Mayor-elect Catherine E. Pugh announce her transition team, one day after being elected the 50th mayor of Baltimore. (Baltimore Sun video)
Baltimore Mayor-elect Catherine E. Pugh announced a transition team Wednesday that she said would help her refocus the city's housing policy on community development and the Police Department on fostering mutual respect and collaboration with residents.
She said she will pursue an economic development strategy that will duplicate Hampden's success in Pigtown and establish mass transit lines that will connect residents to jobs.
"Baltimore is a city of great opportunities," said Pugh, 66, the third consecutive woman elected to the job. "I am really focused on building communities and making people feel safe in their neighborhoods and great about their city."
She will become Baltimore's 50th mayor on Dec. 6. To help her build her administration, she chose about 20 people with a wide range of backgrounds to lead her transition, including Diane Bell-McKoy, director of Associated Black Charities; Calvin G. Butler Jr., CEO of the Baltimore Gas and Electric Co.; and Tyrone Powers, a former FBI agent also known as host of "The Powers Report."
Pugh said the group will evaluate agency operations and government services and make recommendations for how they can be better run. The group will be expanded, she said.
She made Wednesday's announcement in the lobby of the family shelter Sarah's Hope in West Baltimore's Sandtown-Winchester neighborhood. With money from businesses, government and nonprofits, the shelter was renovated and expanded. A chain link fence surrounds the property, where a playground is being built and a green space is being designed. A block away, the Western District Police Station is also being renovated.
Pugh said she chose the location for symbolic reasons. "This can be the greatest city in America," she said.
The state senator won the mayoral election with 57 percent of the vote. She defeated the Republican and Green Party nominees and former Mayor Sheila Dixon, who ran a spirited write-in campaign.
Pugh said she will build on the city's successes by leaning on relationships with Republican Gov. Larry Hogan, Democratic Sen.-elect Chris Van Hollen, and philanthropic and business leaders.
James T. Smith Jr., a former Baltimore County executive who also is aiding Pugh's transition, said she has reached out to "worker bees and grass-roots people" to explore what best practices the city can adopt, what policies to toss and which agency leaders should be kept.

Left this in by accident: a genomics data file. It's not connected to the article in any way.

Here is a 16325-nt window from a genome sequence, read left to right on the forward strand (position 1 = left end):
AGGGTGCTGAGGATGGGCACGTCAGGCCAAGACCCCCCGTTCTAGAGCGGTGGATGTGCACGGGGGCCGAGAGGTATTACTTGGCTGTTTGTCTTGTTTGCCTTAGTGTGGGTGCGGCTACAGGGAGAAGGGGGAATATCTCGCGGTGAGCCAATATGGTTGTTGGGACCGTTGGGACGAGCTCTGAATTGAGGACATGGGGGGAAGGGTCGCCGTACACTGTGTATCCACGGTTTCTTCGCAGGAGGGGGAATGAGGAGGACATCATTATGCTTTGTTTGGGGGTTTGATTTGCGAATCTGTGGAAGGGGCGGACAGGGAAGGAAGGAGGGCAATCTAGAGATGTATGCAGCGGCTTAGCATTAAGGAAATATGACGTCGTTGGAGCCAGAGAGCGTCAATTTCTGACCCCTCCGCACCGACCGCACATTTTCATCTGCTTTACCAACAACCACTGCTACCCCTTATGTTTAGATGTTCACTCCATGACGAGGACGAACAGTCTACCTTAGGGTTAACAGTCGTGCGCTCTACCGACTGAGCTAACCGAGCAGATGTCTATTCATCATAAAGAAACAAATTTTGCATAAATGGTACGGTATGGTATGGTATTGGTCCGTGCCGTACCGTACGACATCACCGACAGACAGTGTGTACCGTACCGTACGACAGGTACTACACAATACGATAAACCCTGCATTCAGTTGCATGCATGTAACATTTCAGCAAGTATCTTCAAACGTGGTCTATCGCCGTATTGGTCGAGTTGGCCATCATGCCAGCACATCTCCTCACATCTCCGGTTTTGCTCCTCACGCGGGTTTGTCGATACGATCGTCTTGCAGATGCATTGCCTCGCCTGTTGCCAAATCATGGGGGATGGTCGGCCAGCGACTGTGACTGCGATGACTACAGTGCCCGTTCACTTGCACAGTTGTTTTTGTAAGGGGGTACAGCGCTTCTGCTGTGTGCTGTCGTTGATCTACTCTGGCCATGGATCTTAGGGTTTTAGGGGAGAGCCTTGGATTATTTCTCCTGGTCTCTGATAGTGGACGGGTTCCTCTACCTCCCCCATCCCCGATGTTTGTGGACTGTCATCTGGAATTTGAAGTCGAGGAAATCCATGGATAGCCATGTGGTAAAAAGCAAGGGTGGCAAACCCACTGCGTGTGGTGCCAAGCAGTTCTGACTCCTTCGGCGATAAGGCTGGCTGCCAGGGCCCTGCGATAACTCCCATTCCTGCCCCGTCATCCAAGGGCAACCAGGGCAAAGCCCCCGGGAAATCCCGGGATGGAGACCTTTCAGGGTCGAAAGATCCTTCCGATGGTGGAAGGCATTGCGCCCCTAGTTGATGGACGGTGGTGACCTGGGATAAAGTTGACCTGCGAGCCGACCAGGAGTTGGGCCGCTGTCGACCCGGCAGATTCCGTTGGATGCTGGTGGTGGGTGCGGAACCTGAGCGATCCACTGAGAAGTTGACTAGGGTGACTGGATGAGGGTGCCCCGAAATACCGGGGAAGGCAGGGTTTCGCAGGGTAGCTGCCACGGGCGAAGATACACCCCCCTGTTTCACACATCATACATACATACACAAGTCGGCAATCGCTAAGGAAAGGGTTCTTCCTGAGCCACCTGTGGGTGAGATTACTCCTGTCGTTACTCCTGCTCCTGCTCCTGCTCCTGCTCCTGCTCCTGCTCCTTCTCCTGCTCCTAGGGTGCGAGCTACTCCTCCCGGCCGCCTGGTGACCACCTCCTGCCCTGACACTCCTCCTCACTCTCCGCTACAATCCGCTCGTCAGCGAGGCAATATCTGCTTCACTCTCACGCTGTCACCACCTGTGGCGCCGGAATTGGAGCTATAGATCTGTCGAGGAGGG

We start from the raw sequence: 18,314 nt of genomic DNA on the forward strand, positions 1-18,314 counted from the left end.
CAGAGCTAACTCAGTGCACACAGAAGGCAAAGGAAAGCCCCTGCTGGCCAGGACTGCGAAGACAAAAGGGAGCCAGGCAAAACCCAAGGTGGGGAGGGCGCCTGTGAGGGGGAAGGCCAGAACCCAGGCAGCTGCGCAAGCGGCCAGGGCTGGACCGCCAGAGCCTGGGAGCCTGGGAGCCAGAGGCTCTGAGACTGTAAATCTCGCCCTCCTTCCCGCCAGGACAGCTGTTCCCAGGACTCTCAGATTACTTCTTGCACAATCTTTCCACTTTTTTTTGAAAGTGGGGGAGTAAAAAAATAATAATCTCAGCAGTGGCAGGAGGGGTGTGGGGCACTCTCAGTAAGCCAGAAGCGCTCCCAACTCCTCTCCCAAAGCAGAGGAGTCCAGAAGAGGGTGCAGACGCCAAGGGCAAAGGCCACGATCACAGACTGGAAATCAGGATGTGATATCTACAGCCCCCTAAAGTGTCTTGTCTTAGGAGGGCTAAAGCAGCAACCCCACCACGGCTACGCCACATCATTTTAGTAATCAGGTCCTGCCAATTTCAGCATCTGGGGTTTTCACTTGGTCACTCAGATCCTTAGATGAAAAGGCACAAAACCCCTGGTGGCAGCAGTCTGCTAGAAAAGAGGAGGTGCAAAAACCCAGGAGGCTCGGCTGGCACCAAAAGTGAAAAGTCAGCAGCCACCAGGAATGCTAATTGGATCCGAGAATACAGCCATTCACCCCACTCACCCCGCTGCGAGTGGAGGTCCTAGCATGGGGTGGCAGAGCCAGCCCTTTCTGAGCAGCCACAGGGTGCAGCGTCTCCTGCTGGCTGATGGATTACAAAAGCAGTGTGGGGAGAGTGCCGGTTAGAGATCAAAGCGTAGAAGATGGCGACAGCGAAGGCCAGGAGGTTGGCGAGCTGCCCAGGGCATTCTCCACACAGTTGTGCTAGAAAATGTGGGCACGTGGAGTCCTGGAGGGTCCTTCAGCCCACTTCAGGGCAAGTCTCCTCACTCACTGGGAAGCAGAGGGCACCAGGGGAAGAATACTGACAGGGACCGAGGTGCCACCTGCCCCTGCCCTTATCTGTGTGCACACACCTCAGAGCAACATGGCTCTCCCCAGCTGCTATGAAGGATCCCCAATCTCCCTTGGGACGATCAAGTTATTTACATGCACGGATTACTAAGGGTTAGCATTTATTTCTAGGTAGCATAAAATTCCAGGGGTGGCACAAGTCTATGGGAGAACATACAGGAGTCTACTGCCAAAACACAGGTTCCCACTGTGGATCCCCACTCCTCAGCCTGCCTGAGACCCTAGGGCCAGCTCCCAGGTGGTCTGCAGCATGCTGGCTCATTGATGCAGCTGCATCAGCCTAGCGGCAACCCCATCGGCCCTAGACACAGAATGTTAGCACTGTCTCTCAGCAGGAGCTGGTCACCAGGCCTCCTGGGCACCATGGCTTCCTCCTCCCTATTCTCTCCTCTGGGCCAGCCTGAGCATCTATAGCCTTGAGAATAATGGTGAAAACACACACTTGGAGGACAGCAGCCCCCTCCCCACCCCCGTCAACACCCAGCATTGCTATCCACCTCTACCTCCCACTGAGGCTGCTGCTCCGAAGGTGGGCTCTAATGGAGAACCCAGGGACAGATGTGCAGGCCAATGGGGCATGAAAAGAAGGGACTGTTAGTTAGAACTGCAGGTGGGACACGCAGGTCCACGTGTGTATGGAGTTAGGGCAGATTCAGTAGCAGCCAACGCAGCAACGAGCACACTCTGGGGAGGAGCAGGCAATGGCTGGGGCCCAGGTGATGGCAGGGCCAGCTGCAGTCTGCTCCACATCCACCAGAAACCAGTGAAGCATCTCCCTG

"She's going to make a fantastic impact on Baltimore," Smith said. "She has the vision, and that vision includes the neighborhoods and communities."
Smith, a former state transportation secretary, acknowledged that he is in talks to join Pugh's administration. He declined to say for what position.
Del. Pete Hammen and former schools interim CEO Tisha Edwards are also helping Pugh's transition. All three attended Wednesday's announcement. Pugh said she has not decided what position she might offer any of them.
Several members of the transition team contributed financially to Pugh's campaign, including Smith. Pugh received a $100,000 loan from Smith's campaign account in the waning days of the primary. She has since repaid that loan.
Another member, financier J.P. Grant, gave her $6,000, the maximum allowed. Bell-McKoy contributed $250 and Butler gave her $1,000, in addition to money the utility company contributed, records show.
Outgoing Mayor Stephanie Rawlings-Blake said she, too, is committed to working with Pugh on the transition. Rawlings-Blake, who has served as mayor since February 2010, did not seek re-election.
"I pledge, as I have from the beginning of this process, a smooth transition from the Rawlings-Blake to the Pugh Administration," Rawlings-Blake said in a statement. "I look forward to working with the mayor-elect over the next couple weeks so she can hit the ground running as the city's next chief executive."
Pugh said she wants to continue some of the programs and policies Rawlings-Blake put in place and improve them where she can. For instance, Pugh said, she wants to accelerate Rawlings-Blake's signature Vacants to Value program that redevelops and demolishes abandoned houses.
Pugh said she would also use the Rawlings-Blake administration's financial projections as a foundation for her administration.
"There is a 10-year financial plan in place. We have reduced property taxes," Pugh said. "Now we have to set our goals."
Pugh, who is the outgoing president of the National Black Caucus of State Legislators, said she will not hesitate to turn to Annapolis and Washington to help pay for upgrades to Baltimore's infrastructure. To start, Pugh said, transit centers in the city need to be fixed.
She is prepared to approach the administration of Republican President-elect Donald J. Trump along with Maryland's congressional delegation.
"It is not just about what the city can do and the state can do, it is about what the federal government can do," Pugh said. "I will be able to, with this delegation, go to Washington, D.C., and make the argument around infrastructure money."
To the public, she said: "We want to hear your ideas. Send us your ideas."